In Sitka we walked the dogs then took a taxi into town for a very quick visit. We walked a quick loop of the downtown to see a few historical sites before heading back to the boat. Sitka was originally a Russian settlement and there are a lot of historical markers and buildings. We did an exceptionally quick tour of the Russian Bishop’s house, built in 1842. They have managed to restore much of the house to how it looked in the mid-19th century, including exposing some of the original construction so you can see how it was built and finished. On our exploration of Castle Hill we learned that Sara was born on Alaska Day, October 18. Shouldn’t that make her an honorary Alaska resident or something?
The ferry just backtracks the narrow passages through the islands but it was fun to see again at a different tide. We went to sleep before we really saw anything new as the ferry headed to Petersburg and then Wrangell. We entirely missed Petersburg and woke up part way through the Wrangell narrows on the way to Wrangell. We didn’t see the narrowest part, but the apparently the Wrangell narrows are even narrower than the Sitka narrows. The topography near Wrangell is quite different, though, and when we woke up there were grassy banks below the trees and fishing cabins common along the narrow channel.
After Wrangell it was on to Ketchikan. Along the way we saw a ton of Dall’s porpoises and one orca. Sara’s high school friend, Fred, lives in Ketchikan so we decided to lay over about 40 hours and catch the next ferry on to Prince Rupert, BC. (This is the same friend who has the cabin we stayed at outside Kenai.) Fred and his wife Kaley have a great view of the water and we sat on the deck at sunset watching whales spout. Though we didn’t see any crazy jumping, it looked like they were fishing with bubble nets as there was a regular series of very close spoutings.
It was fun for Sara and Fred to catch up and Fred was able to answer a lot of the questions we had come up with from our travels (e.g. why there are so many wrecked/burned cars just abandoned along the side of the road). Fred and his wife Kaley used to live in Dillingham out in western AK and, as a state trooper and then a game warden (just a division of the state troopers), Fred has seen much of the state. Unfortunately, Kaley was in Portland, OR for work so we didn’t get to meet her. Of course, this is just an excuse for me to come back as we need to meet Kaley. Kaley also has a rather serious fishing problem and it would be great to come visit when she is around to act as a fishing guide!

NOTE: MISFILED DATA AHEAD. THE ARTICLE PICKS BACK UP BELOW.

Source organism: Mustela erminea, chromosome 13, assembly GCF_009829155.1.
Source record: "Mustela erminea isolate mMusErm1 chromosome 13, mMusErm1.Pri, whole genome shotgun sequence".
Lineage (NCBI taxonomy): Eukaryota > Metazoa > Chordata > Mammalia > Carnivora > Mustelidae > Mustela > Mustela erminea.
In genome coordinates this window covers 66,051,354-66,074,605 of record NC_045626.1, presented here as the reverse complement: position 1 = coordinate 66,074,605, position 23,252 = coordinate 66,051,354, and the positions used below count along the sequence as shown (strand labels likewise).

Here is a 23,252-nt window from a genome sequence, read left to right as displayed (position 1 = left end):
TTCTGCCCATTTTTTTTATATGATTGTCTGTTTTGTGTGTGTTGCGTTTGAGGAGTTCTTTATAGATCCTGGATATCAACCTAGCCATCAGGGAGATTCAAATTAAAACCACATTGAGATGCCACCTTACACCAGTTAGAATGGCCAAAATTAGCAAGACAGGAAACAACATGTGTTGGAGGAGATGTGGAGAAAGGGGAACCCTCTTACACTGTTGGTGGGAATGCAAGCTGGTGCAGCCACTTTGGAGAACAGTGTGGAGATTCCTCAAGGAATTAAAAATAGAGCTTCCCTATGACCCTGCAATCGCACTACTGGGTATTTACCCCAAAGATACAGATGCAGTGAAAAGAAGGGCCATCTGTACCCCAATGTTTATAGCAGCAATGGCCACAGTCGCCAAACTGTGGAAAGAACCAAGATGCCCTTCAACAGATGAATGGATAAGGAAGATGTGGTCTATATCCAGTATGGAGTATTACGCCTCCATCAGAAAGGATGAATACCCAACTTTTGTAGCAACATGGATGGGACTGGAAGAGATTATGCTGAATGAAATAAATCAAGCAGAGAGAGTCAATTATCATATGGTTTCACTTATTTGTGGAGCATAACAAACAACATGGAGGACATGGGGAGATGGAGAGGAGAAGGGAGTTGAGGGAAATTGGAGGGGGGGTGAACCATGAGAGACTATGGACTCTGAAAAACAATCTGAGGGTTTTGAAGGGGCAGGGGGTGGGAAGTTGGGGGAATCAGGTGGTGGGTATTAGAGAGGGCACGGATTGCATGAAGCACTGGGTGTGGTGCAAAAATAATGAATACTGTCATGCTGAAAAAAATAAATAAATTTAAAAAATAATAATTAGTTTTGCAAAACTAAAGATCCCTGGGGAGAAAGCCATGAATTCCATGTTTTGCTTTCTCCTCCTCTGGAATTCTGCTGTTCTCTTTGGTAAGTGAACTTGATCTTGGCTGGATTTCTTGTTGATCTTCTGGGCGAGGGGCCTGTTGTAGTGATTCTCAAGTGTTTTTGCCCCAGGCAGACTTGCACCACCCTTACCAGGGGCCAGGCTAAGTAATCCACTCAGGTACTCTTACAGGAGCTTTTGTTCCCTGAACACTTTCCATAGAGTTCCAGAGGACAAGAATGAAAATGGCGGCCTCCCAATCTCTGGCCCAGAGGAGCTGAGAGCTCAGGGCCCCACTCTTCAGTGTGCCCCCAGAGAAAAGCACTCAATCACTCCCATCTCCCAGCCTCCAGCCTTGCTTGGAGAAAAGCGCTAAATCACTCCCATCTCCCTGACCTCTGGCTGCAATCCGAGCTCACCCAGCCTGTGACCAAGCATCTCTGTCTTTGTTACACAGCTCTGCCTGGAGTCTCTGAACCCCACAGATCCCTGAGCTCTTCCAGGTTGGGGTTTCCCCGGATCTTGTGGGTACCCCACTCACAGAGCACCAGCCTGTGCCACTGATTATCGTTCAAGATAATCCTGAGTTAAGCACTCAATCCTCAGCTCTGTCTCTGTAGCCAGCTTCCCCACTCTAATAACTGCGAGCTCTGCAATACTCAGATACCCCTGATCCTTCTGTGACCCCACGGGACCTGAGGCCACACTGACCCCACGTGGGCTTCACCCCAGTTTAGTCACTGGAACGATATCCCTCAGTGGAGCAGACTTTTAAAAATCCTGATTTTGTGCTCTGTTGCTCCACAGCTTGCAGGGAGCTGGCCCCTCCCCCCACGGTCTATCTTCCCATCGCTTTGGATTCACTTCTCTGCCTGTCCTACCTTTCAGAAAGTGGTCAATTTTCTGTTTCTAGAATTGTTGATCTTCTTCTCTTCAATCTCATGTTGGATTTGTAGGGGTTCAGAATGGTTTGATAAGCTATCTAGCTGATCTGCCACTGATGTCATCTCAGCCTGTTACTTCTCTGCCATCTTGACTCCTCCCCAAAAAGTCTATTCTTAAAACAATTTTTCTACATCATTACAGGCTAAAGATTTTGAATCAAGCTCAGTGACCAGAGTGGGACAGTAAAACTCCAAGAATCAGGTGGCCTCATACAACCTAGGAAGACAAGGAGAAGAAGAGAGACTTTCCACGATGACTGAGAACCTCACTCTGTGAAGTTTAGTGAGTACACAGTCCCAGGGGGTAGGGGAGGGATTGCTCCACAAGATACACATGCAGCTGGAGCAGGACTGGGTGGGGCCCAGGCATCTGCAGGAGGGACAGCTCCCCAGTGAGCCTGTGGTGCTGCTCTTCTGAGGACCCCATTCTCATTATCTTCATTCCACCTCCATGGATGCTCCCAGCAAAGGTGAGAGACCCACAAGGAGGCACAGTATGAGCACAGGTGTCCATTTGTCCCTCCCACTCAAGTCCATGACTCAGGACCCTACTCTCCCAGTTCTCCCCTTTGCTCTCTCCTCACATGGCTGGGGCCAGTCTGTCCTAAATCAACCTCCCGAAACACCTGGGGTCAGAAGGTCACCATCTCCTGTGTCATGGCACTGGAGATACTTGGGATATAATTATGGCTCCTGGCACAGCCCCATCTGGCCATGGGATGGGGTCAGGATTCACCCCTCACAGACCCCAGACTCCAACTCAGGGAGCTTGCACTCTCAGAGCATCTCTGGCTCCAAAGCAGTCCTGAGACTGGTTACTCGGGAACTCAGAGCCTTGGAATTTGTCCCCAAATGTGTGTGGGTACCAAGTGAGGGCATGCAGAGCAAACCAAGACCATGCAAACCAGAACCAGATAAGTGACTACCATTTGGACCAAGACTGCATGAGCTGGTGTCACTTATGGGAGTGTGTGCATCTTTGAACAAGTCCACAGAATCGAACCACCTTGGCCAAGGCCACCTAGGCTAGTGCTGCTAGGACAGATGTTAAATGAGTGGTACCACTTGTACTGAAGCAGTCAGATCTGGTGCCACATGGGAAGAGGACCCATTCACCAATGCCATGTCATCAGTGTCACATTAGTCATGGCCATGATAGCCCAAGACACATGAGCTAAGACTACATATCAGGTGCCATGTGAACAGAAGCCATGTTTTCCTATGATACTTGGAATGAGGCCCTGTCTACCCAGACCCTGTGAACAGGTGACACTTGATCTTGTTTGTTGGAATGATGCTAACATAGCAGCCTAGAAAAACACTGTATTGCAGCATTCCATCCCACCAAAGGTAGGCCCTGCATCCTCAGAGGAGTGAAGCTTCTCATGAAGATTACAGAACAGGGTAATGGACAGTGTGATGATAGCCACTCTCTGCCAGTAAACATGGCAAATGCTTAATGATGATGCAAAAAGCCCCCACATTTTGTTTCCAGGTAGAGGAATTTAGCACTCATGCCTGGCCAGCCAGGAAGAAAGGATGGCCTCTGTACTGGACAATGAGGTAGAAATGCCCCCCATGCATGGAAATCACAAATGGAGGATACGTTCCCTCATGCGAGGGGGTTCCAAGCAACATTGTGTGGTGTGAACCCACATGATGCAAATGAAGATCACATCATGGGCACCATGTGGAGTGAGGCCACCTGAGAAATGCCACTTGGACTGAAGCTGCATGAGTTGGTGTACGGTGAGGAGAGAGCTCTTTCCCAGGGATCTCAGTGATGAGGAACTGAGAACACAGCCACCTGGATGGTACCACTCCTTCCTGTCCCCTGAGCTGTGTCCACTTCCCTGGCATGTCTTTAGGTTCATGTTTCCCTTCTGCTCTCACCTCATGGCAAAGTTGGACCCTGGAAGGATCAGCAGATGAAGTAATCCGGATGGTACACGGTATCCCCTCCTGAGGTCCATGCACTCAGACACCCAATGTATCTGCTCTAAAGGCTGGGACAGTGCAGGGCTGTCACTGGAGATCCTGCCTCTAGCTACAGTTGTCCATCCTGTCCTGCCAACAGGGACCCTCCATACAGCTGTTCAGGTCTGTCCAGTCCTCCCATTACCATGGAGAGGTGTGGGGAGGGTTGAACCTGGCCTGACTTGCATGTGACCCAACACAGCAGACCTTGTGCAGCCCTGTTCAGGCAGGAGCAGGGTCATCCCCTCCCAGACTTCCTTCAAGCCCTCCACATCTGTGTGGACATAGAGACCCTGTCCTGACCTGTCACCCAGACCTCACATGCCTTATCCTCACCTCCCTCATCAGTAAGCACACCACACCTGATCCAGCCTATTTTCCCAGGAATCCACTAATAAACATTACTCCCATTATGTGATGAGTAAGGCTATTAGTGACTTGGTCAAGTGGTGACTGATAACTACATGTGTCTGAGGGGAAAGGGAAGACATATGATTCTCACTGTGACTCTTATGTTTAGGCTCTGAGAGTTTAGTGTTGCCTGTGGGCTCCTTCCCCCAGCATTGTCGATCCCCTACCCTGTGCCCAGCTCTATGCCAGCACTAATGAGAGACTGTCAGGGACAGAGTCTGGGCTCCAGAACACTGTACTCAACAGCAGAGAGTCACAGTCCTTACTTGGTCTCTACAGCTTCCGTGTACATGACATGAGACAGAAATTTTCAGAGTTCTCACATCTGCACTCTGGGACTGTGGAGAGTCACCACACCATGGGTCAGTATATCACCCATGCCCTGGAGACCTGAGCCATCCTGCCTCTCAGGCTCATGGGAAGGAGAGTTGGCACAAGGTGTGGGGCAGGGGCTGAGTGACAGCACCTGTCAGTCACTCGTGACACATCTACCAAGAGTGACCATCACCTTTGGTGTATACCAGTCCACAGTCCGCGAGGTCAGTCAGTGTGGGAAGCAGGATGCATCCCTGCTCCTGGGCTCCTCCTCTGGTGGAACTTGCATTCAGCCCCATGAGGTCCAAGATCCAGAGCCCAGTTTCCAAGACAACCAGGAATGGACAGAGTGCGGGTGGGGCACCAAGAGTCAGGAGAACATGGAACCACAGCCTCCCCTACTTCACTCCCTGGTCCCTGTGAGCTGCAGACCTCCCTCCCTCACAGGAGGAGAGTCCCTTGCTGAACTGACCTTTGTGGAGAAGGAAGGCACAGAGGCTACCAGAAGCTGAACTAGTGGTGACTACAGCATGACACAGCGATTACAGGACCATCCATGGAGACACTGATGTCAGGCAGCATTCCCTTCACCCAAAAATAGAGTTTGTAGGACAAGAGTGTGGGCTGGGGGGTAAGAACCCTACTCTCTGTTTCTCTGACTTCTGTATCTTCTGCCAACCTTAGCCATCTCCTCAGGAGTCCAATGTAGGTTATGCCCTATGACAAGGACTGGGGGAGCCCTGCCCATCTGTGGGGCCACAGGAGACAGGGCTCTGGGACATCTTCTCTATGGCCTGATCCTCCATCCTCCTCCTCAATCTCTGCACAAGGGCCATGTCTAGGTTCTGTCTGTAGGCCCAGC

Though we didn’t have too long to explore Ketchikan, we hit the SE Alaska Discovery Center and a hiked a few short trails. I was rather put off by the massive cruise ships docked in Ketchikan (four at one time on Thursday), but the video about the history of Ketchikan explained how such tourists were always part of the Ketchikan scene as steamships used to come visit in the early days.
The final leg of our SE Alaska ferry tour left Ketchikan very early Friday morning so we were up early to head out. Sara had been feeling lazy and the dogs were going to get stuck in the van for most of the day so while I parked in the ferry lane Sara took Kenai for a run. The trip from Ketchikan to Prince Rupert is only about 8 hours and the scenery isn’t as interesting so I promptly went back to sleep. It was also cool and rainy most of the way so there was not much interesting to see.
Taking the ferry through SE Alaska made me almost feel as if it should be a different state. It felt far more like the Pacific NW than the rest of Alaska, which feels alpine/arctic. There are still some rather amazing mountains, but the islands are dense temperate rainforest with massive spruce, hemlock, and cedar trees. On our hike in Ketchikan we even saw huge banana slugs, which I have only seen on the Oregon and Washington coasts. I suppose that variation is what happens when the state covers as much area as 1/5 of the rest of the U.S. states. It is even more shocking that in all our five weeks touring Alaska, including travelling almost every major road in Alaska, we saw one small corner of the state. I have travelled a lot of places and, while I always say I want to go back and explore more, Alaska is one place where I am adamant that we come back to spend more time. Even though it is remote and much of the state is wild, it is readily accessible and easy to visit from the lower 48.